The contribution of amino acid availability to mTORC1 activity in neurodegenerative disease is unknown. However, it’s worth noting that BCAA levels are positively associated with obesity and to the development of type II diabetes mellitus (T2DM) [65, 66]. Further evidence suggests that excess BCAA may be a marker of insulin resistance or even be causative [67, 68]. Considering that insulin resistance is an underlying pathology of several neurodegenerative diseases, it is plausible that excess BCAAs persistently overstimulate mTORC1, resulting in the p70S6K1-mediated negative feedback on IRS-1. The consequential uncoupling of insulin action, in turn, could promote protein catabolism and an increase in harmful aminoacidemia. Furthermore, the metabolites of BCAAs are mitochondrial toxins, thus inducing oxidative stress and further exacerbating the CNS insulin resistant phenotype. On the one hand, amino acid depletion is catabolic and stimulates autophagy. Also, as noted, supplemental BCAA might be beneficial in some instances. The negative role of excess BCAAs in neurodegenerative disease is speculative, but deserves further exploration.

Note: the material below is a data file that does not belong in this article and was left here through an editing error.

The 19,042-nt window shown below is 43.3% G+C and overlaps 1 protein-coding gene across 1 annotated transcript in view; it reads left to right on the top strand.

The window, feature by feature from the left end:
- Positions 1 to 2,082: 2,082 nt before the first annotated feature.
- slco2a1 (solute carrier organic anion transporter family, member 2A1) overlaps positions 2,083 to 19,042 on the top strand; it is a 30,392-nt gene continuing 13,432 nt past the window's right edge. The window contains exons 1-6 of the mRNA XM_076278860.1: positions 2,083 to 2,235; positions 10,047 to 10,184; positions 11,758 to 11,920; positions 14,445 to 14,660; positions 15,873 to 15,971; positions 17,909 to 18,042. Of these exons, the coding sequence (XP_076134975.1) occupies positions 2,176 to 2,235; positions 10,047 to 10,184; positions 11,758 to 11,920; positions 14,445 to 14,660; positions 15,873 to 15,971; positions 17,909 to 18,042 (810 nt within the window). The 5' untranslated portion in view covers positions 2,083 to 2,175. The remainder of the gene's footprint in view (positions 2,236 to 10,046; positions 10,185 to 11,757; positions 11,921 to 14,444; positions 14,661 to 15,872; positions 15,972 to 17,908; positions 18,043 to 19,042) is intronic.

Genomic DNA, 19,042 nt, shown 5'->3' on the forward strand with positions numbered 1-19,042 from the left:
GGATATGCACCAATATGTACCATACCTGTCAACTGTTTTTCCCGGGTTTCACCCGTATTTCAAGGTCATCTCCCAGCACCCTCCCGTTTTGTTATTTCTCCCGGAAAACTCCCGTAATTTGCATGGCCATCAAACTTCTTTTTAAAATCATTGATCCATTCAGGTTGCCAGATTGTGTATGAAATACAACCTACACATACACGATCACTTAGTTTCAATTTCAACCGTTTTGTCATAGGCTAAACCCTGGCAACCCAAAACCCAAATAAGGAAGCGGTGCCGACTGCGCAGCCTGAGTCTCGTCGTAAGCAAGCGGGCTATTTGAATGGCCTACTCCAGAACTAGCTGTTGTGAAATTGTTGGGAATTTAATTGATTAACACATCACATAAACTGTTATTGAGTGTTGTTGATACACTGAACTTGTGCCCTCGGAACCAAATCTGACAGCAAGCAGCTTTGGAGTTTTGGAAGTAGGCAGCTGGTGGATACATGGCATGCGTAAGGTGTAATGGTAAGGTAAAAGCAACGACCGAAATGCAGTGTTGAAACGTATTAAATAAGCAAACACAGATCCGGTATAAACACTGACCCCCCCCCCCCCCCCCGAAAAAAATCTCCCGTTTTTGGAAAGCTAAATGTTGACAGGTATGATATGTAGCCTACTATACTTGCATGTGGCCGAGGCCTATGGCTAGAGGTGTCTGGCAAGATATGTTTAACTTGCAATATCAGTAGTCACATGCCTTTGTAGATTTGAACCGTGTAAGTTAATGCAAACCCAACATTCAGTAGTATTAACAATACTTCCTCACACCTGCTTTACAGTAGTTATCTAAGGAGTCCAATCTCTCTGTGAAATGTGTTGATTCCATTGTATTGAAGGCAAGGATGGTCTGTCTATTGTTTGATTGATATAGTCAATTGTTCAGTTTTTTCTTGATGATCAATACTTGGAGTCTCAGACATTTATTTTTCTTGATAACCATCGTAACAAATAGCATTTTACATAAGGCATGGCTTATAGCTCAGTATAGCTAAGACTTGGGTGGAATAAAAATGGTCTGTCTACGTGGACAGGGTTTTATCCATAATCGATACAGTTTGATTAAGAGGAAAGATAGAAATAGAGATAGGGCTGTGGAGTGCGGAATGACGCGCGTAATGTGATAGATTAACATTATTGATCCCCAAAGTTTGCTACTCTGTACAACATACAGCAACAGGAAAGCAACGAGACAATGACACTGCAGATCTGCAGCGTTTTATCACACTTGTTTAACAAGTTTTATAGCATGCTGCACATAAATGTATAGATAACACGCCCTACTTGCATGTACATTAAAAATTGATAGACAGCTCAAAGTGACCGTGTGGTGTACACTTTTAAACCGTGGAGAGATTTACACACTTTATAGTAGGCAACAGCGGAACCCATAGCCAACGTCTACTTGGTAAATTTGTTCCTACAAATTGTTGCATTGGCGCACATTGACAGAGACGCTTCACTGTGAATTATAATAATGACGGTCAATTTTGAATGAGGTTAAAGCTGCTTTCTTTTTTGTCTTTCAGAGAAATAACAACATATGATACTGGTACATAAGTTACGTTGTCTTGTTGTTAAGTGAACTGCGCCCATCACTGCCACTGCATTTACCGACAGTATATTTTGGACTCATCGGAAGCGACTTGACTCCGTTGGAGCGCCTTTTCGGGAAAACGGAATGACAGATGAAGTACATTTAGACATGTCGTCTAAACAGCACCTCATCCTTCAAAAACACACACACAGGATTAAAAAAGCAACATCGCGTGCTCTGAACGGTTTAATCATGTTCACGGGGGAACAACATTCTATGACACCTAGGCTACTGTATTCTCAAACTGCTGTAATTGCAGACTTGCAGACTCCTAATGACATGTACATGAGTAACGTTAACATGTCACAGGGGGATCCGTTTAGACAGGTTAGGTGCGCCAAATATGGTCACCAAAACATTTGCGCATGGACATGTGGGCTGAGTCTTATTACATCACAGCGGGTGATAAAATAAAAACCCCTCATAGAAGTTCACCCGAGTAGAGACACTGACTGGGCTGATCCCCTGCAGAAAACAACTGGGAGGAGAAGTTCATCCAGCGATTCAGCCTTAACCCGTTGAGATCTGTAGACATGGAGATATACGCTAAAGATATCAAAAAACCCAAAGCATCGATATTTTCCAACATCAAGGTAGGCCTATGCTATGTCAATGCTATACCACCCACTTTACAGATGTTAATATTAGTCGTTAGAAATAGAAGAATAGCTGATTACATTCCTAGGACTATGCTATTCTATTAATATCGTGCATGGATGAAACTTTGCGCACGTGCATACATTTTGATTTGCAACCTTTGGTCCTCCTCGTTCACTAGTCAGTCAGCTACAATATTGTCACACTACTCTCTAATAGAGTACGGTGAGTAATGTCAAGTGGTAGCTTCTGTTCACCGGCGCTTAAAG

Lastly, SIRT1, an NAD+-dependent and resveratrol-responsive deacetylase that enables caloric restriction-mediated longevity, negatively regulates mTORC1 [69] by interacting with TSC1/2 [70].

mTORC2